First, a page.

Stanford band banned from traveling after probe found sexual hazing, ‘illegal substances’

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The bawdy Stanford band is at it again, but not in a risque-but-funny way this time around.

Late this past week, and following a lengthy investigation, the university announced that the band has been banned from traveling on road trips with various Cardinal sports teams for an entire year.  That means the band won’t travel with the Cardinal football team at all during the 2015 season.

The Stanford Daily wrote that “[t]he inquiry was initiated upon the voicing of concerns regarding band events between 2012 and 2015, according to the University,” and “that the allegations centered around the 2011-12 school year, when current seniors were freshmen.”

“The World’s Largest Rock-And-Roll Band,” as it’s self-described, will be permitted to play at all home sporting events.  And the reason for the ban?  From the San Francisco Chronicle:

A joint investigation by Stanford’s Organization Conduct Board and Title IX Office found the band had violated multiple school policies on alcohol, hazing and sexual harrassment.

The violations “included a tradition in which a band member was given an alcoholic concoction intended to make that individual vomit publicly; an annual trip in which some band members used illegal substances; and a band selection process in which individuals were asked a number of inappropriate questions on sexual matters,” the school said.

“The university’s objective is to ensure a safe and harassment-free environment while honoring the band’s traditions and its unique, irreverent identity,” said Deborah Golder, Stanford associate vice provost and dean of residential education, said in a statement. “We hope the band will use this outcome as a positive platform for further strengthening its culture and ensuring the band’s vibrancy and good stewardship in the years ahead.”

The band can appeal the decision, although it’s not expected to be a successful one if attempted.

And, for those who are unaware of antics of the Leland Stanford Junior University Marching Band (LSJUMB) (official name) outside of The Big Game in 1982 in which a trombone player was trample by a cal player in one of the wildest finishes in college football history, allow the band’s Wiki page explain, after the jump:

  • In 1986, the University suspended the band from traveling to the UCLA football game scheduled on November 8, 1986 after incidents in previous games that season. First, on October 11, 1986, an infamous incident of public urination happened following the home football game against the University of Washington. Second, during the halftime show of the home USC game on October 19, 1986, the band spelled out “NO BALLZ”. Finally, for the next game they performed an anagram show and spelled out an anagrammed four-letter word (“NCUT”). After the UCLA game suspension was served, the band appeared at the Cal game wearing angel halos in an attempt to apologize and get invited to travel with the football team to a bowl game. The band attended the Gator Bowl that year, amid very close scrutiny.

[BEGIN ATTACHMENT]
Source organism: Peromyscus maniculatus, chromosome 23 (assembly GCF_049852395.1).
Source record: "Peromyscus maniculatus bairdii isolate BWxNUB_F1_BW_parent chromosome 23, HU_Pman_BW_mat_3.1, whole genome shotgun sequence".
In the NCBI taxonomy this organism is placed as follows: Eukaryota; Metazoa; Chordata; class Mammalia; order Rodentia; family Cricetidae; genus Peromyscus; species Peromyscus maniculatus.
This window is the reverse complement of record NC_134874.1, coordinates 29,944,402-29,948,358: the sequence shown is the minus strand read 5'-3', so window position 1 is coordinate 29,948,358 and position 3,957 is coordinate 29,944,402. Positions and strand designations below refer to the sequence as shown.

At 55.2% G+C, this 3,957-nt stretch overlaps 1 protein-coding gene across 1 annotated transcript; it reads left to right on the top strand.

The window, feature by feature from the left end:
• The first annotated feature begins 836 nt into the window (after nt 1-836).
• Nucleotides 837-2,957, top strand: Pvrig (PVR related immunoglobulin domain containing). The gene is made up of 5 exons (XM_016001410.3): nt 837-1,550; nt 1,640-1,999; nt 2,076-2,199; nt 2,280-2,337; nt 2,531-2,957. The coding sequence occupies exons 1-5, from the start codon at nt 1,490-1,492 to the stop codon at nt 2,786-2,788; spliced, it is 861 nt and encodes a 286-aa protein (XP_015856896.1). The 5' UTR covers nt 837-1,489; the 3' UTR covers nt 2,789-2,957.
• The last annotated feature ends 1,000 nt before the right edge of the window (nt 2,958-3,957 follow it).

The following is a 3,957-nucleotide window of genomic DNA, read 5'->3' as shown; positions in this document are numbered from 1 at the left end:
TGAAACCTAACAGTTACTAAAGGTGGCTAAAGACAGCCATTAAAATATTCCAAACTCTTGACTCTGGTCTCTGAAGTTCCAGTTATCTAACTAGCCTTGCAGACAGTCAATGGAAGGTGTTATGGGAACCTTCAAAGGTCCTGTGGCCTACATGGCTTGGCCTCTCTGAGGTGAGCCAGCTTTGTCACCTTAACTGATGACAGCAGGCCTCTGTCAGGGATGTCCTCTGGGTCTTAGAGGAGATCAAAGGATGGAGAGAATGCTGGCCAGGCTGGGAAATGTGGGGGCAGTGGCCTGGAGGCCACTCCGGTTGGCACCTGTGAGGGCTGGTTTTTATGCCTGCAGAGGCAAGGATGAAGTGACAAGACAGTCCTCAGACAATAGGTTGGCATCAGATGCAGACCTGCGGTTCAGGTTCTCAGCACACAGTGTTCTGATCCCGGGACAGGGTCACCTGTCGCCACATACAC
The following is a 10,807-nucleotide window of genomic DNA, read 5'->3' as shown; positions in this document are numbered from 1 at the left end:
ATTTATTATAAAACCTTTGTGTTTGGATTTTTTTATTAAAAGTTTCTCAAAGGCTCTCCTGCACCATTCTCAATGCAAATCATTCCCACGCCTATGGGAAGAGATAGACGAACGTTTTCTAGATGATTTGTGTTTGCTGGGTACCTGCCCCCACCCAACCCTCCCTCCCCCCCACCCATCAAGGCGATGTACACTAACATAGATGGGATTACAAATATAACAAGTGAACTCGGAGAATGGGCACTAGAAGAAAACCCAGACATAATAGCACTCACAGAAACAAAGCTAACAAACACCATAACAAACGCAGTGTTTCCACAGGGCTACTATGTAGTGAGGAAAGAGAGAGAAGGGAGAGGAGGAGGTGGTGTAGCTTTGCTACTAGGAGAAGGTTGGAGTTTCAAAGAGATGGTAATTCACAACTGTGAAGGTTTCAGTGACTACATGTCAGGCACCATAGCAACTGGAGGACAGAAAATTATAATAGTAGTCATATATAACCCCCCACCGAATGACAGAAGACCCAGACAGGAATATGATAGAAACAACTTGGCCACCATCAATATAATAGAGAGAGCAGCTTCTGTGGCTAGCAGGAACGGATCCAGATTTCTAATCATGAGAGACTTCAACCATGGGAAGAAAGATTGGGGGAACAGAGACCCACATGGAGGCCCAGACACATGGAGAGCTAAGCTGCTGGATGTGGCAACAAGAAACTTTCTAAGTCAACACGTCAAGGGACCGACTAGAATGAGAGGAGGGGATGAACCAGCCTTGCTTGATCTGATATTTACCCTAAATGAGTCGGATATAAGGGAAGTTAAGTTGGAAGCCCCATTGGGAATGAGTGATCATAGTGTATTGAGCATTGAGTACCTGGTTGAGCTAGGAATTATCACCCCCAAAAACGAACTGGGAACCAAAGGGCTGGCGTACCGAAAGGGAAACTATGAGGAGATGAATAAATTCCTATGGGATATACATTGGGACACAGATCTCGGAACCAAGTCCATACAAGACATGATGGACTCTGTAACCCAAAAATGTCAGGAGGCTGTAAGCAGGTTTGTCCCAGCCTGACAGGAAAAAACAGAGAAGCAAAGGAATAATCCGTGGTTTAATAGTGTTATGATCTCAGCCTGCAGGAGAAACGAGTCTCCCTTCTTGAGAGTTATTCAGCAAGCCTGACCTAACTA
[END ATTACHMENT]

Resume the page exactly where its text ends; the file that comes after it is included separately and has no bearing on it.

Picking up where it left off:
• In 1989, before an away game vs. USC, the USC Trojan Marching Band toilet-papered the Stanford tree mascot in the Coliseum tunnel before the pre-game show, resulting in a free-for-all between members of both bands and the mascot that had to be broken up by the referees.
  • In 1990, Stanford suspended the band for a single game after their halftime show at the University of Oregon criticized the logging of the spotted owl’s habitats in the northwest United States. The band used formations in the shape of a chainsaw and in the shape of the word OWL changing to AWOL. Governor Neil Goldschmidt (D-OR) issued a decree that the band not return to Oregon for several years; the band did not return until 2001. After the spotted owl incident, all halftime shows were reviewed and approved by Stanford’s Athletic Department.
  • In 1991, the University of Notre Dame banned the LSJUMB from visiting its campus after a halftime show at Stanford in which drum major Eric Selvik dressed as a nun and conducted the band using a wooden cross as a baton. (During the pregame show and first half of the game, the drum major had been dressed as an Orthodox Jew, where the wooden cross was part of a menorah-like baton.) After the halftime show, a female Notre Dame fan ran onto the field, approached from behind the unsuspecting Selvik, and forcibly ripped the nun habit off of his head. Selvik pursued and regained his habit from the attacker, who in the scuffle for the habit told the drum major he was “going to hell for this.”
  • In 1992, the Athletic Department pressured the LSJUMB to fire its announcers after one used the phrase “No chuppah, no schtuppa” at a San Jose State University game halftime show.
  • In 1994, the Band was disciplined after nineteen members skipped a field rehearsal in Los Angeles to play outside the L.A. County Courthouse during jury selection for the O. J. Simpson trial. The band’s song selection included an arrangement of The Zombies’ “She’s Not There.” Defense lawyer Robert Shapiro described the incident to the media as “a new low in tasteless behavior.” Later that year, during the halftime show of the football game against USC (where Simpson had played football and won the 1968 Heisman Trophy), band members drove a white Ford Bronco with bloody handprints around the Stanford Stadium track, an obvious allusion to the low-speed chase in which police followed a white Bronco carrying Simpson around the Los Angeles area.
  • In 1997, the Band was again disciplined for shows lampooning Catholicism and the Irish at a game against Notre Dame. The Band put on a show entitled “These Irish, Why Must they Fight?” Besides the mocking supposedly stereotypical Irish-Catholic behavior, there was a Riverdance formation, and a Potato Famine joke, drawing criticism for its “tasteless” portrayal of Catholics. Both the band and the Stanford President Gerhard Casper subsequently apologized for the band’s behavior. Subsequently, the Band was prohibited from playing at games against Notre Dame for two years.
  • In 2002 and 2006, the Band was sanctioned for off-the-field behavior, including violations of the University alcohol policy.
  • In 2004, the Band drew national attention and Mormon ire for joking about polygamy during a game against Brigham Young University. The Dollies appeared in wedding veils with the Band Manager of the time kneeling and “proposing” to each in turn as the announcer referred to marriage as “the sacred bond that exists between a man and a woman… and a woman… and a woman… and a woman… and a woman.” [10]
    The band’s high jinks were given a wider audience when they became the subject of Alan Alda’s appearance on the “Not My Job” segment on National Public Radio’s Wait Wait… Don’t Tell Me! on September 9, 2006.